12 Best Low-Carb Spring Foods
Spring is a season of rejuvenation and new beginnings, a time when nature bursts into life and we feel motivated to refresh our daily routines. For those following a low-carb lifestyle, this is an excellent opportunity to revamp your meal plan and incorporate the season’s freshest and most delectable ingredients. We explore the best spring foods that not only align with your low-carb diet but also invigorate your taste buds and nourish your body with essential nutrients. Get ready to spring clean your low-carb meal plan and embrace the vibrant flavors and health benefits of the season’s finest proteins and produce.
Dana Carpender has put together her TOP 12 go-to foods for Spring!
Red or Purple Onions
¼ cup of diced red or purple onion will have a big 15 calories, with 3 grams of carb, 1 gram of it fiber; for a usable carb count of 2 grams. That’s a little high for a vegetable, but those two grams will bring an incomparably sweet and mild onion flavor to salads, burgers, dips—anywhere you need a little onion zing! They also look gorgeous. Best eaten raw.
Arugula and Spring Mix
The new salad greens are here! 2 cups of arugula have just 10 calories, with 1 gram of carb, all of which is fiber. Spring mix will vary a little depending on the blend, but figure 3 cups will have about 20 calories, with 3 grams of carb, 2 of them fiber, for a usable carb count of 1 tiny gram. You know what that means, right? You should eat piles and piles of fresh, delicious salad!
6 ounces of roasted leg of lamb will have 412 calories. No carbs, of course. Lamb is practically synonymous with spring—and just about all of it is grass-fed, making it a super-nutritious choice. Tip: have the butcher slice a leg of lamb into 1/2” thick steaks for quick suppers.
Sugar Snap Peas
1 cup of sugar snap peas will have 26 calories, with 5 grams of carb, 2 grams of it fiber, for a usable carb count of 3 grams. You know they’re wonderful in stir-fries, but try them raw with dips, or snipped into 1” lengths in salads!
A whole lemon will have just 20 calories, 6 grams of carb, with 1 gram of fiber, and that’s if you eat the whole thing! Squeeze the bright flavor of lemon freely over vegetables, fruits, fish, poultry, lamb steaks—just about anything, really.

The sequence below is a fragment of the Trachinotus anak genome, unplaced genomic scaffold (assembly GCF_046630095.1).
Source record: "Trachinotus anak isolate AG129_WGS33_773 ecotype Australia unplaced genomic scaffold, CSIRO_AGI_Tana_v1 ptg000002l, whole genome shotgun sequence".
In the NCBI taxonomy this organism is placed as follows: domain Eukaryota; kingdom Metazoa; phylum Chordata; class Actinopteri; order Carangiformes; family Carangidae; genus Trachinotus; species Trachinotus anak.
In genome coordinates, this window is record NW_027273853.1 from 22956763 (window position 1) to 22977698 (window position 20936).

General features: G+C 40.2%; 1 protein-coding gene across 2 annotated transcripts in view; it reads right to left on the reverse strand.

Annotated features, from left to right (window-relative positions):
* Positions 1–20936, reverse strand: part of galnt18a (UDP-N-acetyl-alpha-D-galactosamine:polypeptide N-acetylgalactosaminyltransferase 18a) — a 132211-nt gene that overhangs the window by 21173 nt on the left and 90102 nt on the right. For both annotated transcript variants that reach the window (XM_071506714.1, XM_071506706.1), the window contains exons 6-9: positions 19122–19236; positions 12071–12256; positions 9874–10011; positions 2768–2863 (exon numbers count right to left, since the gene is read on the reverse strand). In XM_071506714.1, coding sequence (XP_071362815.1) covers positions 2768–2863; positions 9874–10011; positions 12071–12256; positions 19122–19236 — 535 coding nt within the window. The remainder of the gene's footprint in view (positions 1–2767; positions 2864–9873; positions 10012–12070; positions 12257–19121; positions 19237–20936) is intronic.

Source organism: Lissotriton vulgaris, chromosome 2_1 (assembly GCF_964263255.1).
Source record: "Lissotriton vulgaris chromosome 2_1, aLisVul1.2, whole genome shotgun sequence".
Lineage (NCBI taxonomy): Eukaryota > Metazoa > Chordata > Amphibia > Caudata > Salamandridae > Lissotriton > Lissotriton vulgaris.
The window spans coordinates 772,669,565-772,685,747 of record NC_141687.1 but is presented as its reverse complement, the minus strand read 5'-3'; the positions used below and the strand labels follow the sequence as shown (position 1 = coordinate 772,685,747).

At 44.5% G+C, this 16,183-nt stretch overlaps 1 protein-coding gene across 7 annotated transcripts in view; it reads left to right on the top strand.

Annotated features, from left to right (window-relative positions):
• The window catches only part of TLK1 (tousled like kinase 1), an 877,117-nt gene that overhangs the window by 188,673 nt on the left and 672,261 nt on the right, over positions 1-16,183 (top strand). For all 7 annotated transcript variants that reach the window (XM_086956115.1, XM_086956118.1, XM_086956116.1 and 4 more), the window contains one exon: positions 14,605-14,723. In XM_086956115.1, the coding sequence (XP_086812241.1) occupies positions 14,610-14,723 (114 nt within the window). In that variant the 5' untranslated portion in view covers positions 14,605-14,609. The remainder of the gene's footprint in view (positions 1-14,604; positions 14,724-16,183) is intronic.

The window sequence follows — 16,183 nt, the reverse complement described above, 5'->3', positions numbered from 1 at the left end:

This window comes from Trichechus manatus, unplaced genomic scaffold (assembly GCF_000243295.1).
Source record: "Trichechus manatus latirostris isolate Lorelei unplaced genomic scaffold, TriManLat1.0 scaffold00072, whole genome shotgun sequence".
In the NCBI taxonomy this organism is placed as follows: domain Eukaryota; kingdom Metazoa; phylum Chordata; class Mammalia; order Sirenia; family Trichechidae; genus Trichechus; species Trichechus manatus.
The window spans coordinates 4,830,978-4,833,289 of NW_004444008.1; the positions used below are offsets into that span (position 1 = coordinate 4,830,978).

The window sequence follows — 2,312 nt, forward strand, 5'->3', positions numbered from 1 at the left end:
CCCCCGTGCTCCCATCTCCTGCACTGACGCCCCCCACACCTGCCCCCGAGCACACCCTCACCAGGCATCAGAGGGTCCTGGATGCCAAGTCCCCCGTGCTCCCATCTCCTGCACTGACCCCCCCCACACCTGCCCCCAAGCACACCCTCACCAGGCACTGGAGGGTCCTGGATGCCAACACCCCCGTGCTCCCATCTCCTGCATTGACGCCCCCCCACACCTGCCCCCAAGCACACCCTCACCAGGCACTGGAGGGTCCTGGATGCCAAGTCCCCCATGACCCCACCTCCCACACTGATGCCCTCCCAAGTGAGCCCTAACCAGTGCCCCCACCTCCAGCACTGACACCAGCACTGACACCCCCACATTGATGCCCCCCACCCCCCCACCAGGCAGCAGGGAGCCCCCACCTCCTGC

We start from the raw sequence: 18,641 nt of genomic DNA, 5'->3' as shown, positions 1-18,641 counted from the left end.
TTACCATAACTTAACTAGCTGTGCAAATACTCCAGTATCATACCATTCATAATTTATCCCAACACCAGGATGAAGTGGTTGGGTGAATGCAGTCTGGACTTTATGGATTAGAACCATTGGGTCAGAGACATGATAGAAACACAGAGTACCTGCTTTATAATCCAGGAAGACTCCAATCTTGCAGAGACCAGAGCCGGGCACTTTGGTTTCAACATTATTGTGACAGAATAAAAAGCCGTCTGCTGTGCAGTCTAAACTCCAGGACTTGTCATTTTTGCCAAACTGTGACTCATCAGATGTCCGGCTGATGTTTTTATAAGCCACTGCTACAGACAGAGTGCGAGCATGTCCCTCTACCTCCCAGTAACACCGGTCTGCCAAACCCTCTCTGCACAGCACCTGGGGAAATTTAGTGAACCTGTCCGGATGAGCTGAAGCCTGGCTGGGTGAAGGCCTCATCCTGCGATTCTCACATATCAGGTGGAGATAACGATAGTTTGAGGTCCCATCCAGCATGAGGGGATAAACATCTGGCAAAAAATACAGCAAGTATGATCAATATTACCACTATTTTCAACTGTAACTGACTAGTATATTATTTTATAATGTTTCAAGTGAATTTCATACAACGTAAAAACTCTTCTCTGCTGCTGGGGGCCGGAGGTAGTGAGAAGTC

1 cup of rhubarb—measured raw—will have 26 calories and 6 grams of carb, with 2 grams fiber, for a usable carb count of 4 grams. Stewed and sweetened with your favorite sugar-free sweetener, rhubarb is great swirled into yogurt. Or fold it into whipped cream for an old-fashioned Rhubarb Fool.
A quarter-pound of asparagus has just 14 calories and 3 grams of carbohydrate, 1 of which is fiber, for a usable carb count of 2 grams. With lemon butter, hollandaise, steamed, roasted, sautéed, or grilled, asparagus is always a delectable treat.
3 cups of fresh spinach leaves have 20 calories, 3 grams of carb with 2 grams of fiber, for a usable carb count of just 1 gram. Great in salads, sautéed, in casseroles, soups, dips, you name it. Get your Popeye on!
6 ounces of salmon will have 197 calories, with no carbs. The superior nutritional profile, and especially the higher percentage of omega-6 fats, makes wild salmon worth the premium price.
1 medium kiwi fruit will have 46 calories with 11 grams of carb, 3 grams of fiber, for a usable carb count of 8 grams. Did you know that kiwis are a better source of vitamin C than oranges? Slice them up with strawberries for a colorful spring fruit salad.
1 large artichoke has 76 calories, 17 grams of carb, with 9 grams of fiber, for a usable carb count of 8 grams. So much fun to peel and dip the leaves!
A dozen whole strawberries will have 43 calories and 10 grams of carb, 3 of them fiber, for a usable carb count of 7 grams. For a elegantly casual dessert, serve strawberries and whipped cream in your chip-and-dip. Or you could stew some with that rhubarb!
Embracing a low-carb lifestyle can offer numerous benefits, including long-term weight loss and improved overall health. By incorporating the fresh and flavorful spring foods we’ve explored, you’ll not only enjoy delicious, satisfying meals but also provide your body with the essential nutrients it needs to thrive. By staying committed to this healthy way of eating and making mindful choices, you’ll be well on your way to achieving and maintaining your wellness goals.
More Low Carb Recipes & Articles by Dana Carpender